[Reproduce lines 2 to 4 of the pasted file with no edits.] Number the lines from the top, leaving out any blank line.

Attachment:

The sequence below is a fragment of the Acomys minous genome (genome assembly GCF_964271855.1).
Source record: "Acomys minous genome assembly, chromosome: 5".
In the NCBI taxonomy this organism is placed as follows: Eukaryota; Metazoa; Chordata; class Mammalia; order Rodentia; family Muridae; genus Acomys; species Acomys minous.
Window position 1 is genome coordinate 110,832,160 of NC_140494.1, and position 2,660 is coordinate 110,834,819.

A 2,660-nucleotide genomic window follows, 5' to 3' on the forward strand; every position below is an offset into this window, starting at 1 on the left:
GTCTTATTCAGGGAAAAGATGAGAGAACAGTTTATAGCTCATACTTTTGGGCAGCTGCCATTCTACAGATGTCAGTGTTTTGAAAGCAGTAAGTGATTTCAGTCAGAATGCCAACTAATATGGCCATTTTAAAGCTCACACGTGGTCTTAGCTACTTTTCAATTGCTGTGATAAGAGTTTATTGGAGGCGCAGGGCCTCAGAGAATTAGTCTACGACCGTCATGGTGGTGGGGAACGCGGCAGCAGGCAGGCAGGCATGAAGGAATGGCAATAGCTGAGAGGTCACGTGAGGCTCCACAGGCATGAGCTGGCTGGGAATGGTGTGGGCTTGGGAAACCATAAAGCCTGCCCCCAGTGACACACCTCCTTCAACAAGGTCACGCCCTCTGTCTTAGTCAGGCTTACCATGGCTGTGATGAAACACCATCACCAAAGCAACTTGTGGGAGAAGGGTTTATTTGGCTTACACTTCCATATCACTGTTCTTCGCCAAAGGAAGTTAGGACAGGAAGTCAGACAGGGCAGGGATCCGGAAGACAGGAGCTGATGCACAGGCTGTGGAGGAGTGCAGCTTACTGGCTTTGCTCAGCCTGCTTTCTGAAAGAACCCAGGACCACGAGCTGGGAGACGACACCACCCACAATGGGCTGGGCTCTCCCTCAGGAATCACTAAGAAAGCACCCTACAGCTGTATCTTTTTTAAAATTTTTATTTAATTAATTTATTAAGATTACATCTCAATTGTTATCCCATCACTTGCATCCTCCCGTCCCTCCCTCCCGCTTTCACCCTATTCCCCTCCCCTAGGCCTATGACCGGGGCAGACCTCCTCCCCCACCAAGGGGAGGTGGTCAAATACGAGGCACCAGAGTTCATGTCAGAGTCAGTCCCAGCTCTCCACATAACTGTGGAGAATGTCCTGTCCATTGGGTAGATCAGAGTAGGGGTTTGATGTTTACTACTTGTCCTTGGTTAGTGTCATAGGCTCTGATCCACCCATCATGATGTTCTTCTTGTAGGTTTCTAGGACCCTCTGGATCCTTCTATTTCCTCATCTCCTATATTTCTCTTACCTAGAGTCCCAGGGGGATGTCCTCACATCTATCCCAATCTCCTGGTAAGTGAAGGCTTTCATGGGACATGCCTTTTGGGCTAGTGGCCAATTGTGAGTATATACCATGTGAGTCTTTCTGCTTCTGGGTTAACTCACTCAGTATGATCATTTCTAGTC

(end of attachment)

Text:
Source record: "Acomys minous genome assembly, chromosome: 5".
In the NCBI taxonomy this organism is placed as follows: Eukaryota; Metazoa; Chordata; class Mammalia; order Rodentia; family Muridae; genus Acomys; species Acomys minous.
Window position 1 is genome coordinate 110,832,160 of NC_140494.1, and position 2,660 is coordinate 110,834,819.